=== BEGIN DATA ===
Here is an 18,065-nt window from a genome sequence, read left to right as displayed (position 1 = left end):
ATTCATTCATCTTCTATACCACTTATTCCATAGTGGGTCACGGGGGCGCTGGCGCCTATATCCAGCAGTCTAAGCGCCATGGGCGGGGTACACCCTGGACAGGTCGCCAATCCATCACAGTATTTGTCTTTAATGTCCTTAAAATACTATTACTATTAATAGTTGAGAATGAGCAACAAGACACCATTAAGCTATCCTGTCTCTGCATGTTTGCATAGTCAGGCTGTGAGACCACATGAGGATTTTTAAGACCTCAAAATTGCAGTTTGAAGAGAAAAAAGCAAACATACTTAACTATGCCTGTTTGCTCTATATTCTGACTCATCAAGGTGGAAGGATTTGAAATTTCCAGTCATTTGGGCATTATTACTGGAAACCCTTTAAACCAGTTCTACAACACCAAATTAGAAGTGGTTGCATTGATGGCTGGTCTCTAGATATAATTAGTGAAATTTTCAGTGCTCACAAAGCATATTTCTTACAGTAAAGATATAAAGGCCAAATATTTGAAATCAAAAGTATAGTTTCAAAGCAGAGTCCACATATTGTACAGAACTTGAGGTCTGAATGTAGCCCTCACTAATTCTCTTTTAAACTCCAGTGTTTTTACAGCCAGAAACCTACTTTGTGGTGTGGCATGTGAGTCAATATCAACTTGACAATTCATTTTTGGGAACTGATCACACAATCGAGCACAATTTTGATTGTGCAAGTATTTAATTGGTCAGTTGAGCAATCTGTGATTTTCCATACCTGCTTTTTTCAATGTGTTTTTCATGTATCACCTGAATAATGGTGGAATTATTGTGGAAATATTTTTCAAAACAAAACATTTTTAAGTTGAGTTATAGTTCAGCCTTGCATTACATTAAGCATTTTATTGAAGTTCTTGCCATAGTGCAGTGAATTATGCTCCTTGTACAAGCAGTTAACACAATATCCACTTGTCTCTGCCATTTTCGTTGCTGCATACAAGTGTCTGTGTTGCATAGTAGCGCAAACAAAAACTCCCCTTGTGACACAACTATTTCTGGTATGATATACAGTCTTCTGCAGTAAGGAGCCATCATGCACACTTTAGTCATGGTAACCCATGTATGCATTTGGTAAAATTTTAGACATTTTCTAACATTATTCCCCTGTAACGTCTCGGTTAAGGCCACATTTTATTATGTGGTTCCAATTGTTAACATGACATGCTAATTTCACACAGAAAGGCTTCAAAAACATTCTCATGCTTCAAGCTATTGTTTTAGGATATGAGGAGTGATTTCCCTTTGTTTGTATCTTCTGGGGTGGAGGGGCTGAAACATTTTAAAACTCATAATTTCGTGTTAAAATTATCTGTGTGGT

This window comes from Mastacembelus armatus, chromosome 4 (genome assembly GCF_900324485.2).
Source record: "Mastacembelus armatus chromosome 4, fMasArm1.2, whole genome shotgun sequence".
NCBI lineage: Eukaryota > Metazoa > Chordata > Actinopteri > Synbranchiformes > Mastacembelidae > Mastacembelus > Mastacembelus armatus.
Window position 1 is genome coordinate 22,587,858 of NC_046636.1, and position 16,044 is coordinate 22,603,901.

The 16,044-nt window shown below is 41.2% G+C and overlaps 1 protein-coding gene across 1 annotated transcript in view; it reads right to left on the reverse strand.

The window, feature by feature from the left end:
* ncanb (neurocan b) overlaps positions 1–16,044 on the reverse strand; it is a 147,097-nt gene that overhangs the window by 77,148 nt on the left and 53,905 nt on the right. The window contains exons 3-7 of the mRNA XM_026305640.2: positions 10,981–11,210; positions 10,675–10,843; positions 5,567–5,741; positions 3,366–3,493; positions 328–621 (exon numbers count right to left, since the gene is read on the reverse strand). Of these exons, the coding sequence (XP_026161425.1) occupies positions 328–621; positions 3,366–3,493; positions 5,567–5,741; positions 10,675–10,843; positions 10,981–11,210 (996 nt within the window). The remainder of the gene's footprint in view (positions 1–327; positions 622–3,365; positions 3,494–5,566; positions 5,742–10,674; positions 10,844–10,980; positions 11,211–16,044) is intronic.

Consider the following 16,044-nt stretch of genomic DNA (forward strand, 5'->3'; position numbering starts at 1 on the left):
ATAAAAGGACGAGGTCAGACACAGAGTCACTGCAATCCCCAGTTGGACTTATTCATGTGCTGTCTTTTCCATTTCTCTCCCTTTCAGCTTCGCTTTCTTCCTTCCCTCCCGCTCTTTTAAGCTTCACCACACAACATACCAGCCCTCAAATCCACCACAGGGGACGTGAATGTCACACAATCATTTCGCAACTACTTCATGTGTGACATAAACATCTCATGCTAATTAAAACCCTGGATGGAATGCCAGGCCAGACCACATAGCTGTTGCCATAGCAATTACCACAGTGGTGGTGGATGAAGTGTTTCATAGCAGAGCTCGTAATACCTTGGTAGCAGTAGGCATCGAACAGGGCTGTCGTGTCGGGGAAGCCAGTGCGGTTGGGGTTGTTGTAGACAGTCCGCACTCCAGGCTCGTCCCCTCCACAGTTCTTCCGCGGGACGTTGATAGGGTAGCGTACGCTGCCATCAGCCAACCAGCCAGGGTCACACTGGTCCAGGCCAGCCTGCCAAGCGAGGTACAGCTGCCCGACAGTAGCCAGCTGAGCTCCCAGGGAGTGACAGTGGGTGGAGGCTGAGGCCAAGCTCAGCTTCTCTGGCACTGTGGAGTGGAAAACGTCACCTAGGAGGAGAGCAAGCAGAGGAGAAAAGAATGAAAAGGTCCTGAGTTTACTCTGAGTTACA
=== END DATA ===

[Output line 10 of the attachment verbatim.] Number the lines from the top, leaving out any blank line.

Consider the following 16,044-nt stretch of genomic DNA (forward strand, 5'->3'; position numbering starts at 1 on the left):